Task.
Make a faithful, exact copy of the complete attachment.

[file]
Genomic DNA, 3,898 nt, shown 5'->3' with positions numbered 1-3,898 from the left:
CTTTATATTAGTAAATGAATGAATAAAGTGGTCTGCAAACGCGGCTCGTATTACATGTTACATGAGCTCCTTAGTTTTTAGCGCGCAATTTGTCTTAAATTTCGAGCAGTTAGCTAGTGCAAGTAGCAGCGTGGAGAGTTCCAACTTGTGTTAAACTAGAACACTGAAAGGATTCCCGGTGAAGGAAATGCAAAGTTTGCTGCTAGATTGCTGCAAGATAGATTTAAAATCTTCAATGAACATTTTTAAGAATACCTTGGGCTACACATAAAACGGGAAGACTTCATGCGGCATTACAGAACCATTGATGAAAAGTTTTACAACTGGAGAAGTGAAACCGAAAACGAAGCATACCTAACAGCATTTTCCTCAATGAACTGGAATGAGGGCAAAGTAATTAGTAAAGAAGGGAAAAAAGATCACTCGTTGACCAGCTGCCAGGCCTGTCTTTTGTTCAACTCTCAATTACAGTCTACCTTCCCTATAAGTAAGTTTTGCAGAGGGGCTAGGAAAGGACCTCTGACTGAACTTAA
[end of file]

Genomic DNA, 3,898 nt, shown 5'->3' with positions numbered 1-3,898 from the left:
CTTTATATTAGTAAATGAATGAATAAAGTGGTCTGCAAACGCGGCTCGTATTACATGTTACATGAGCTCCTTAGTTTTTAGCGCGCAATTTGTCTTAAATTTCGAGCAGTTAGCTAGTGCAAGTAGCAGCGTGGAGAGTTCCAACTTGTGTTAAACTAGAACACTGAAAGGATTCCCGGTGAAGGAAATGCAAAGTTTGCTGCTAGATTGCTGCAAGATAGATTTAAAATCTTCAATGAACATTTTTAAGAATACCTTGGGCTACACATAAAACGGGAAGACTTCATGCGGCATTACAGAACCATTGATGAAAAGTTTTACAACTGGAGAAGTGAAACCGAAAACGAAGCATACCTAACAGCATTTTCCTCAATGAACTGGAATGAGGGCAAAGTAATTAGTAAAGAAGGGAAAAAAGATCACTCGTTGACCAGCTGCCAGGCCTGTCTTTTGTTCAACTCTCAATTACAGTCTACCTTCCCTATAAGTAAGTTTTGCAGAGGGGCTAGGAAAGGACCTCTGACTGAACTTAA